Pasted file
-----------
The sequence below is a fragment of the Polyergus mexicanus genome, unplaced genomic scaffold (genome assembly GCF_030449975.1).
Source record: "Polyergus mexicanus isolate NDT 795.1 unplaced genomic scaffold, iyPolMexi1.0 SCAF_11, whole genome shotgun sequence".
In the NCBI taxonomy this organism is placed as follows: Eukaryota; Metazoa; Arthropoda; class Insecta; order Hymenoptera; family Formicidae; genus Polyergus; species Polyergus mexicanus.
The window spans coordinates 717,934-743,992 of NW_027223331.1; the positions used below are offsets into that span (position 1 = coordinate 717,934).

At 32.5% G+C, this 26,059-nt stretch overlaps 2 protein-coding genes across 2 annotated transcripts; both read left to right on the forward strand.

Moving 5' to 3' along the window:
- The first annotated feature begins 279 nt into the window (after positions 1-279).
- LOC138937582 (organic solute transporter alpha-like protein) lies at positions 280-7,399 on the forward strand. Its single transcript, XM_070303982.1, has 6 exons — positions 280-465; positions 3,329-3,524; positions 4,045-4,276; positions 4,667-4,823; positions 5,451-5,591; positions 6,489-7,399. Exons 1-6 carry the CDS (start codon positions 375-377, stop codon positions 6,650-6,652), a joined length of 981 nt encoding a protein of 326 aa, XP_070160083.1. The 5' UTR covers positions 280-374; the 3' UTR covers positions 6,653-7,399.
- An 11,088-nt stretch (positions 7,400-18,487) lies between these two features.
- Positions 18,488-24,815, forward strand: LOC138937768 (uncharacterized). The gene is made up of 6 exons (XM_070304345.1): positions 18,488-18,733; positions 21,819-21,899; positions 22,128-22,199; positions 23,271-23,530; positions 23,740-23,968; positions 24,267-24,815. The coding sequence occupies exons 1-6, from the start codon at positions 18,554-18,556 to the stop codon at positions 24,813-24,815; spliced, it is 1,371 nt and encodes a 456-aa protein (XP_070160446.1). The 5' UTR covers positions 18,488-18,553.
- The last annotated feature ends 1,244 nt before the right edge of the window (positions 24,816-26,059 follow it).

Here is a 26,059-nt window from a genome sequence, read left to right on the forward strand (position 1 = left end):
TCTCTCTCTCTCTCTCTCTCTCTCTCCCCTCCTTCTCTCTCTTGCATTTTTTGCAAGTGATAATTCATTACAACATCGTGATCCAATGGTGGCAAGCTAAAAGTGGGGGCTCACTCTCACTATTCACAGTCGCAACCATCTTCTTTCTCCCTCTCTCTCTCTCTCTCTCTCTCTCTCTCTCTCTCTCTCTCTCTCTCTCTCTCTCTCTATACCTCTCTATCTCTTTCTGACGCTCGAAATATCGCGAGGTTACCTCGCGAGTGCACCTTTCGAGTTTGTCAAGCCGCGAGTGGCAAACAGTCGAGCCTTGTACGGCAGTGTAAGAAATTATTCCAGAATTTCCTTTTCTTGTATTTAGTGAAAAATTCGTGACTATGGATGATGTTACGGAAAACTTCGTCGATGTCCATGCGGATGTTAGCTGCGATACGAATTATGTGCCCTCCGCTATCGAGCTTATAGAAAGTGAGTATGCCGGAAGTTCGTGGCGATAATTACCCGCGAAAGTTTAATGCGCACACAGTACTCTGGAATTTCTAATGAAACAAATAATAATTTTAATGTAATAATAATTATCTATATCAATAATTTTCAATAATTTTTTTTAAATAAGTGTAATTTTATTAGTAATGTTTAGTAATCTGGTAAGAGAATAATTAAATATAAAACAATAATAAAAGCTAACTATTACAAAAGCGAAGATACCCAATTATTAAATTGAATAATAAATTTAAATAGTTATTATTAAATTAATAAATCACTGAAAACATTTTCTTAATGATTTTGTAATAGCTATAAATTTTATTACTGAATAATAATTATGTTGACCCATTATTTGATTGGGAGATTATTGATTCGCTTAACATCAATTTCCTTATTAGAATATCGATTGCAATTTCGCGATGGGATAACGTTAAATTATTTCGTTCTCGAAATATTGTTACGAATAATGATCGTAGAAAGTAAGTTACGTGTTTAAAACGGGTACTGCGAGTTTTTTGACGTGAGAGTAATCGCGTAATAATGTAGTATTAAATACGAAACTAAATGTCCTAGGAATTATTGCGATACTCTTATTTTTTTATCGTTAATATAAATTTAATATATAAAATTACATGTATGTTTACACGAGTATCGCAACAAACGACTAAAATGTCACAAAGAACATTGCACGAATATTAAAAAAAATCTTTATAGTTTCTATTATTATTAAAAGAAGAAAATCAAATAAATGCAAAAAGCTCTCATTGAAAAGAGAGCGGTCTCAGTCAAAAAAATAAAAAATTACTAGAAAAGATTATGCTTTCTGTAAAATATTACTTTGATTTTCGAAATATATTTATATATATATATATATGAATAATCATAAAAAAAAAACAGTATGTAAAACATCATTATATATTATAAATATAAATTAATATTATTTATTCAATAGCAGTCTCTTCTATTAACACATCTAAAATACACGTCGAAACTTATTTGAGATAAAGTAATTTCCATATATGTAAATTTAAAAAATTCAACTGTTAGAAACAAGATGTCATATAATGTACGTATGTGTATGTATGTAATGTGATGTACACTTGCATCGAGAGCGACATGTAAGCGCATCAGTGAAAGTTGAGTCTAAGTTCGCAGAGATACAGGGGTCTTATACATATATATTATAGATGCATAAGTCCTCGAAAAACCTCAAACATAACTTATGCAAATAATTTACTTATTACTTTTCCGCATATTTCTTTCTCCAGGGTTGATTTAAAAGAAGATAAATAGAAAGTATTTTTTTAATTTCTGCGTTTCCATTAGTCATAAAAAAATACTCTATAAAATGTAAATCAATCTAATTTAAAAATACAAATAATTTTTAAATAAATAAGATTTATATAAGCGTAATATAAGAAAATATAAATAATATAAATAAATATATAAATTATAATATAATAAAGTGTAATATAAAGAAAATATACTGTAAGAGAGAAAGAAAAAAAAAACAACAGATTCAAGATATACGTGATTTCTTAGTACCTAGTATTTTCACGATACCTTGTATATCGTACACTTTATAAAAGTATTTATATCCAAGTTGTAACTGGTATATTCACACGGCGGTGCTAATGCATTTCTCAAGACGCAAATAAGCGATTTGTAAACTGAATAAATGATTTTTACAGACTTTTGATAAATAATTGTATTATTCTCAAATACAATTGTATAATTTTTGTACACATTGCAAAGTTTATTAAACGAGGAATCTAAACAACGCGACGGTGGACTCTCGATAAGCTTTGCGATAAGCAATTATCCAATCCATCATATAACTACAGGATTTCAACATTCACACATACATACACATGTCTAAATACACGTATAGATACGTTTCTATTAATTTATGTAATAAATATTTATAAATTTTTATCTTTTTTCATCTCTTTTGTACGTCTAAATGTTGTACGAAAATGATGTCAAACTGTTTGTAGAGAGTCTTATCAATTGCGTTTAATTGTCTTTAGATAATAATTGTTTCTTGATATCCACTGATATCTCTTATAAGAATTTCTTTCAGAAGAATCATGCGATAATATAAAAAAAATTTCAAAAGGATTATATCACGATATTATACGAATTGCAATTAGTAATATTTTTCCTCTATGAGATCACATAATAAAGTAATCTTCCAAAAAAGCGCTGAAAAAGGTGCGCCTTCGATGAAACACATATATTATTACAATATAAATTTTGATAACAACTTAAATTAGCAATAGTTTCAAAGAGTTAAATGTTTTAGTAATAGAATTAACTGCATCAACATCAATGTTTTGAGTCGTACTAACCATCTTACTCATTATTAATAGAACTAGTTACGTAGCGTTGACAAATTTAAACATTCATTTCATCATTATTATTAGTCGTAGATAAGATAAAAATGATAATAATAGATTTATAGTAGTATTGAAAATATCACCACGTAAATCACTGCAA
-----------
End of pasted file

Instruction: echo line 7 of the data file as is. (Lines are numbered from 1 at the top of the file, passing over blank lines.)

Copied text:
- The first annotated feature begins 279 nt into the window (after positions 1-279).